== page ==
Old Greenwich vs. Riverside
Riverside is killing Old Greenwich this year with 34 sales compared to only 24 sales in Old Greenwich. Riverside houses are going to contract in only 52 days compared to 120 days in Old Greenwich. Riverside houses are going for 1.8% over list price, while Old Greenwich houses are going for just 0.1% over list, which means Riverside houses are going for 180% more over list than Old Greenwich listings. Since April only 14 houses have sold in Old Greenwich, while sales in Riverside are 71% higher in the second quarter than in the first quarter. [Riverside residents should stop reading here.]
Once again, the reason that Old Greenwich does so poorly is a lack of things to sell. The average price/sf in Old Greenwich is $878/sf compared to Riverside’s $833. Old Greenwich has also seen the average price of a house increase from $2.15 million to $2.44 million since April, while the average price is actually down in Riverside by $312K from April. (Both of these averages depend more on the mix of what is selling than a clear price increase or decrease.)
Riverside homeowners can take “comfort” in that while both neighborhoods are supply-constrained as of the end of July; three weeks later, Riverside is even more supply-constrained with only 6 houses to sell compared with Old Greenwich’s 15 houses on the market. Riverside has only 2 houses on the market for under $4 million. In Old Greenwich, you have a choice of 15 houses with 3 houses under $2.5 million. Now’s the time to jump in given this spurt in OG inventory.
Cos Cob vs Glenville
As prices kept going up in Old Greenwich and Riverside, I’ve been showing my value buyers more houses in Cos Cob and Glenville. In 2023, these two neighborhoods have been a tale of two cities. In Cos Cob, we have only had 13 sales so far this year, while in Glenville we have had 41 sales with 23 of those sales in the second quarter.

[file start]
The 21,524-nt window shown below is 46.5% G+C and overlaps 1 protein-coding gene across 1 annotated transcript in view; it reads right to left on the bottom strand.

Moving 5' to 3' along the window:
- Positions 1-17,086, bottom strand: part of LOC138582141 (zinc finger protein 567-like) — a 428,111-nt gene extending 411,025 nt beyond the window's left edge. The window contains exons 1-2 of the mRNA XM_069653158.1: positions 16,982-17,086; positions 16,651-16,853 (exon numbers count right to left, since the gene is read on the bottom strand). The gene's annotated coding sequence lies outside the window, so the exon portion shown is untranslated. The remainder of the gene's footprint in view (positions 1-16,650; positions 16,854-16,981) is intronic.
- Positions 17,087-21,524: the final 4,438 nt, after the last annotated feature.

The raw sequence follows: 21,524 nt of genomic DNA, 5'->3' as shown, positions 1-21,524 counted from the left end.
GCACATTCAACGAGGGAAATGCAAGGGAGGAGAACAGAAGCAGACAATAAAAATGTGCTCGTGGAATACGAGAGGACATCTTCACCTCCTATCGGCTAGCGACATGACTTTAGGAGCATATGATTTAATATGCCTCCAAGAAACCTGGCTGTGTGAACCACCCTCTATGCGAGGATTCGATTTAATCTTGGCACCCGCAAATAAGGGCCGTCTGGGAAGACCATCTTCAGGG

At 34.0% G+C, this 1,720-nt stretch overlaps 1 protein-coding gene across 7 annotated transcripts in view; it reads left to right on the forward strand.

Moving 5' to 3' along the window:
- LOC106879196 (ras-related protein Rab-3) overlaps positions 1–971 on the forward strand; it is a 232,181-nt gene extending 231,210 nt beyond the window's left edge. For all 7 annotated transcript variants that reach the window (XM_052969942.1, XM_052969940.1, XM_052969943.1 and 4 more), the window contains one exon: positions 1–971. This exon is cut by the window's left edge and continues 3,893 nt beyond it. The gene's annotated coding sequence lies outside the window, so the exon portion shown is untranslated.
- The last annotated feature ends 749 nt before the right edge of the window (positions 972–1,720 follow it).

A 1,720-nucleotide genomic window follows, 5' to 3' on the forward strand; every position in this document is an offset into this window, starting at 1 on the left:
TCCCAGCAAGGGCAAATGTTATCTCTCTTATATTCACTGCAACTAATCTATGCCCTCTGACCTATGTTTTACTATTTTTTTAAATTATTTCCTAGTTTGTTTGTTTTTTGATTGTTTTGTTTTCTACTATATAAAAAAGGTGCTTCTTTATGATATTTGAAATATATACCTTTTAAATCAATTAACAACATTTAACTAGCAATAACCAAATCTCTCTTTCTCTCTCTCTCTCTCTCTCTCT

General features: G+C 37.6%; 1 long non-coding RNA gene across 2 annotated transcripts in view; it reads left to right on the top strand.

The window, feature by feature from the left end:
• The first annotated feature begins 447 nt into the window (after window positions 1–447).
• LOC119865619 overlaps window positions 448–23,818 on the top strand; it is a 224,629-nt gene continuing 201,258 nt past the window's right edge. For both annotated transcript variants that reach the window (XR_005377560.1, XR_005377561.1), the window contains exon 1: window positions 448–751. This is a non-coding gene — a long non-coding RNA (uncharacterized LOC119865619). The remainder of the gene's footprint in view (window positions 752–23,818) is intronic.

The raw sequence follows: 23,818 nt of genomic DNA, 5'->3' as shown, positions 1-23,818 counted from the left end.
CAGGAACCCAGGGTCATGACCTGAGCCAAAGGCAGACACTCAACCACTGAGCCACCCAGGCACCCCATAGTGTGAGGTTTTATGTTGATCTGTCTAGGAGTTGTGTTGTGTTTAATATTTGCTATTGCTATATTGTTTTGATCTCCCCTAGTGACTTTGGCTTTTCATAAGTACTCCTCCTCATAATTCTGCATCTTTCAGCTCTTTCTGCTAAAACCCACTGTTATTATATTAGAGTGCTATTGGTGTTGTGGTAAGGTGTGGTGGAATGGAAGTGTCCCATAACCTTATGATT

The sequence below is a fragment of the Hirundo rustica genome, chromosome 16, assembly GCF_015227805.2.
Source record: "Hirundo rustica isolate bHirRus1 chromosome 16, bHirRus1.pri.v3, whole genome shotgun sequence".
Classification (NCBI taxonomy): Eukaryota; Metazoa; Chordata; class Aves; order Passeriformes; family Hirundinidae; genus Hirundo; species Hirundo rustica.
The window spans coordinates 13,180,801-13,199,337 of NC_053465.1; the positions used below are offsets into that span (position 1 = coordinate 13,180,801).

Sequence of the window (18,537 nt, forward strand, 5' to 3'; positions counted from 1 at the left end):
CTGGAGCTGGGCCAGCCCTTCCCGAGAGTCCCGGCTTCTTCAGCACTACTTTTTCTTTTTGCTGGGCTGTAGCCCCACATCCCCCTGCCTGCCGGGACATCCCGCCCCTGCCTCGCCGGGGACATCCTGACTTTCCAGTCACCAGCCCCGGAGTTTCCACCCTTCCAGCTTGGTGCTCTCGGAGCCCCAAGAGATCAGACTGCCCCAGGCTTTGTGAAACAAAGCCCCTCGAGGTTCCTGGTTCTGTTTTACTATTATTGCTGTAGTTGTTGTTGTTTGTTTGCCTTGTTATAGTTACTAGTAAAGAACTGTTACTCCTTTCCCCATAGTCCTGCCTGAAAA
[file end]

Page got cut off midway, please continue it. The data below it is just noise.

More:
Once again this is Parkway vs Hamilton Avenue. Right now, Glenville has 14 listings while Cos Cob only has 7 listings. Glenville had 20 listings in February and 18 in April, so more houses have come on to replace those that have sold. In Cos Cob, we opened the year with 6 listings in Cos Cob, we got briefly to 13 listings in April only to drop back to 7 listings. Folks love Cos Cob, but some of them are going to have to move out, before we are going to see sales go up there.
We are seeing the most sales in the neighborhoods where we have the most inventory. Even in those neighborhoods, there is not a lot of inventory. This lack of inventory has disguised a drop in demand due to economic uncertainty and higher interest rates, which mostly affects our sales under $2.5 million, our median sales price. The higher-priced half of the market is tied to how the stock market is doing and lately, it’s been doing better, which has resulted in a bunch of high-end sales. Bottom line, this may be a good time to list a house rather than waiting for the Fall market after Labor Day.
Stay tuned, the rest of the year is going to be interesting…
*Note on school district analysis
To be clear, while I’m using elementary school districts as my analysis areas, this does not mean that a particular elementary school is the determining factor for value or even a significant factor. In all the districts, the number of households with elementary-age school children going to public elementary schools is a minority of the households in that district. The school district’s boundaries do make for useful lines, but to de-emphasize the tie to schools I’ll just refer to them as “districts”.